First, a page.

Book Discussion Guide

The narrative stories in At Home on an  Unruly Planet touch on a wide range of themes such as community-based climate action, environmental justice, ecology, resilience, and climate grief—and offer both book groups and academic classrooms a unique way to talk about climate actions at home or in a community. The questions below provide a set of starting points for discussing the book with other readers. (Some of these are adapted from the Green Reads Book Club of the Illinois-based Ecology Action Center.)

A limited number of free copies of the book are also available to instructors affiliated with colleges and universities. If you are an academic instructor, the convener of a book group, a librarian, an environmental educator, or simply a book enthusiast who would like to organize a conversation, please use this form to request more information.

You can also contact Madeline’s outreach manager, Julie Elzanati, by e-mail at bookoutreach [at] madelineostrander [dot] com.

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On Climate Change, Sustainability, and Environmental Justice 

  • In the prologue to At Home on an Unruly Planet, Ostrander asks, “How do you write a story about this era of disaster that doesn’t end in tragedy?” What is your answer to this question?
  • In several parts of the book—such as Chapters 3, 7, and 12—we confront the aftermath of acute disasters. How are you impacted by the images Ostrander offers of damage from hurricanes, wildfires, or the industrial accident in Richmond? Do these descriptions stir you to respond in a different way to climate change?
  • Have you experienced solastalgia (the homesickness of climate change described in Chapter 2) or climate anxiety? How have you handled those feelings? Have you experienced soliphilia, the sense of joy or unity that may come from community-driven environmental efforts (Chapter 8, p. 175)? Is there power in naming and sharing those feelings, as Ostrander suggests?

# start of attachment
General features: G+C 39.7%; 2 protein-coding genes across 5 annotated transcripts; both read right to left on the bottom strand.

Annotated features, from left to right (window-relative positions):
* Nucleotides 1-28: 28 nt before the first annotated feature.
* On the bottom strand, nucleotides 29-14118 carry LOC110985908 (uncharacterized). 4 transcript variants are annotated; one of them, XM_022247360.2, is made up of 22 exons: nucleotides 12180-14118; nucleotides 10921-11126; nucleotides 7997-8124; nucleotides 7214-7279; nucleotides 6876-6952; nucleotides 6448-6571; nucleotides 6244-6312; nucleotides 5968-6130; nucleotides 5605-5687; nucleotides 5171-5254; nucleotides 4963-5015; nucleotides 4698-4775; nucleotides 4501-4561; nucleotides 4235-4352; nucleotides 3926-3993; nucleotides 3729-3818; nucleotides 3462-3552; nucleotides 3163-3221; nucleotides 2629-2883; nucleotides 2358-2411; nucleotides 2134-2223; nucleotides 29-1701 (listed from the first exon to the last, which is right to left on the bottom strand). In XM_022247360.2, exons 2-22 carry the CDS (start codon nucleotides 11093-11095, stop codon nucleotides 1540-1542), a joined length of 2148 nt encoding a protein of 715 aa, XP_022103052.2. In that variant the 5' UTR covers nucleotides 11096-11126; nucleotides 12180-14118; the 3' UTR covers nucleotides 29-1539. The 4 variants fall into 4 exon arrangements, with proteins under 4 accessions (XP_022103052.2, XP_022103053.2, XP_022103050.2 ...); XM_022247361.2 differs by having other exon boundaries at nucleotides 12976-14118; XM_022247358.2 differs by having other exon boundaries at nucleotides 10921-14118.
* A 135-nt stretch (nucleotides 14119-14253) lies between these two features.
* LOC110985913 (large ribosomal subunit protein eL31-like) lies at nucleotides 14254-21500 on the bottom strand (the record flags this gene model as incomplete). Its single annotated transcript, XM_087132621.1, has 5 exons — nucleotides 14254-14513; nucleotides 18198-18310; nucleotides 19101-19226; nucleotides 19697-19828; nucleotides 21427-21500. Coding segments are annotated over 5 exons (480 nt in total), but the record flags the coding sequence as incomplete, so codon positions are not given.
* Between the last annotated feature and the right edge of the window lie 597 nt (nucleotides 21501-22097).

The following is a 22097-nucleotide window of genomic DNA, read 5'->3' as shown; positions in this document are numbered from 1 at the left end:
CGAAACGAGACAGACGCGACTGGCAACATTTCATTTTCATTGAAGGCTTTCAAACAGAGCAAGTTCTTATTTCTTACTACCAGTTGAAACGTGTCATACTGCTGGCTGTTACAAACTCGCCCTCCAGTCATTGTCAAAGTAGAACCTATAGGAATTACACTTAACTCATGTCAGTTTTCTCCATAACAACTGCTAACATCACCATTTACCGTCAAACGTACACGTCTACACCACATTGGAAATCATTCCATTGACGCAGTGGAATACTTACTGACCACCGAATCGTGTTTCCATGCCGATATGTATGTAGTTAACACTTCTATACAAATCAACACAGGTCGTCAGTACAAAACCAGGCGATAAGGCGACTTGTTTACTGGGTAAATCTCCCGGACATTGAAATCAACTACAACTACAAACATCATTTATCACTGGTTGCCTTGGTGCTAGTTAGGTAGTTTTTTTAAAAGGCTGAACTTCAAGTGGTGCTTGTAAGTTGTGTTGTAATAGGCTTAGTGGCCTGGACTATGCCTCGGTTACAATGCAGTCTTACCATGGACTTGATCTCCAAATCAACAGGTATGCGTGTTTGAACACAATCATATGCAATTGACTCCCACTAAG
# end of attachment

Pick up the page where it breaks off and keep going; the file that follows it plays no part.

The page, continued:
• Consider the following quote from Chapter 10 (page 211): “What if more of us stepped forward to defend the space above us, the ground beneath us? What if we took charge everywhere, to create new rules, to draw boundaries around the places we care about and insist together that they cannot be crossed?” What might that mean in practice in your own community?
  • Consider the discussion of the history and meaning of identity politics in Chapter 12 (page 249). To what extent do our efforts to combat and/or minimize the effects of climate change rely on identity politics? How are communities with diverse identities (race, gender, sexuality, body type, disability, citizenship, socioeconomic status, etc.) impacted differently by the climate crisis? How should our response to systemic injustice shape our climate actions and vice versa?

About Writing 

  • Ostrander chooses “home” as an organizing metaphor for this book. How does such a personal metaphor (which can mean both a physical dwelling and an emotional and cultural concept) shape the discussion of climate change throughout?
  • Throughout the book, Ostrander introduces specific characters (such as Susan Prichard, Johanes Hofer, Richard Potts, and Elinor Ostrom) to reflect on scientific and environmental concepts. How do these characters affect your understanding of the role of science in our society’s response to climate change?
  • How do the settings in At Home on an Unruly Planet inform the narrative about climate change and the protection of home? Consider descriptions of home in the book, such as Jenny Wolfe’s home (pages 53 to 55), Lisa Charles’s house (pages 102 to 106), or Doria Robinson’s house (pages 124 to 125). What details does Ostrander choose to depict these places, and how do they shape the story?
  • How does Ostrander use narrative tension in the book to make the discussion of climate change more vivid and personal? How does the two-act, braided structure help create that tension?
  • Ostrander writes, “So many stories about disaster close the curtain before you see what happens afterward.” What are the challenges of writing a recovery narrative? As writers, how might we overcome those challenges?

On Taking Action 

  • What are your most meaningful experiences of home and community? Are some of these experiences being affected by climate change? Who else shares these experiences? How might you find common cause, even with unlikely allies, to protect your home, your community, or places you care about?
  • What potential preservation, restoration, and recovery quandaries might your community encounter following climate-related disasters? How might you research or participate in existing efforts to help your community plan for such impacts? Are there groups, networks, social gatherings, or neighborhood forums where you could start a conversation about climate-change response?
  • In Richmond, California, Ostrander describes efforts to reimagine the local economy and begin severing the community’s dependence on fossil-fuel-based industry, especially the oil refinery. What types of energy and industry exist in your community? How might decisions made about these industries influence your community, your region, perhaps even the rest of the country? How might your community create greener alternatives?

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